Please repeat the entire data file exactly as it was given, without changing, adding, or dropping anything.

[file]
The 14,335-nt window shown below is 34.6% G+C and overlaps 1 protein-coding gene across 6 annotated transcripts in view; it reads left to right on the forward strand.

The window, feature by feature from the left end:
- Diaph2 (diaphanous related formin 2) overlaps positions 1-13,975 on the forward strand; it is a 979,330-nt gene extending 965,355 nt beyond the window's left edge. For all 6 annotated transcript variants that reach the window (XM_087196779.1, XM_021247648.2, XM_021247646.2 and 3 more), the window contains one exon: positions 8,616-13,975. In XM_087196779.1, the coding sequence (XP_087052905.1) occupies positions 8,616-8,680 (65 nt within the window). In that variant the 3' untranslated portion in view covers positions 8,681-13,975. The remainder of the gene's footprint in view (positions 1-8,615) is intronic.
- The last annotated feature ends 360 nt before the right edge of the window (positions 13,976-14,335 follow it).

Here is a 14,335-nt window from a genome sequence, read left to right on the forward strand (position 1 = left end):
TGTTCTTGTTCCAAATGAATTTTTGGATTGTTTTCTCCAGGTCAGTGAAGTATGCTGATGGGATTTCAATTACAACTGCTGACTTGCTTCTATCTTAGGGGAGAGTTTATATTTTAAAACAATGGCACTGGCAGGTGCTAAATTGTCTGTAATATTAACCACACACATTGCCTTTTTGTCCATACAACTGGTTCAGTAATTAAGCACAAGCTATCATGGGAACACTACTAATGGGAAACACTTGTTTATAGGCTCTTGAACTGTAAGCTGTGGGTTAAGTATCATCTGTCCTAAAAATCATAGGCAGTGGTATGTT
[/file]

The 14,335-nt window shown below is 34.6% G+C and overlaps 1 protein-coding gene across 6 annotated transcripts in view; it reads left to right on the forward strand.

The window, feature by feature from the left end:
- Diaph2 (diaphanous related formin 2) overlaps positions 1-13,975 on the forward strand; it is a 979,330-nt gene extending 965,355 nt beyond the window's left edge. For all 6 annotated transcript variants that reach the window (XM_087196779.1, XM_021247648.2, XM_021247646.2 and 3 more), the window contains one exon: positions 8,616-13,975. In XM_087196779.1, the coding sequence (XP_087052905.1) occupies positions 8,616-8,680 (65 nt within the window). In that variant the 3' untranslated portion in view covers positions 8,681-13,975. The remainder of the gene's footprint in view (positions 1-8,615) is intronic.
- The last annotated feature ends 360 nt before the right edge of the window (positions 13,976-14,335 follow it).

Here is a 14,335-nt window from a genome sequence, read left to right on the forward strand (position 1 = left end):
TGTTCTTGTTCCAAATGAATTTTTGGATTGTTTTCTCCAGGTCAGTGAAGTATGCTGATGGGATTTCAATTACAACTGCTGACTTGCTTCTATCTTAGGGGAGAGTTTATATTTTAAAACAATGGCACTGGCAGGTGCTAAATTGTCTGTAATATTAACCACACACATTGCCTTTTTGTCCATACAACTGGTTCAGTAATTAAGCACAAGCTATCATGGGAACACTACTAATGGGAAACACTTGTTTATAGGCTCTTGAACTGTAAGCTGTGGGTTAAGTATCATCTGTCCTAAAAATCATAGGCAGTGGTATGTT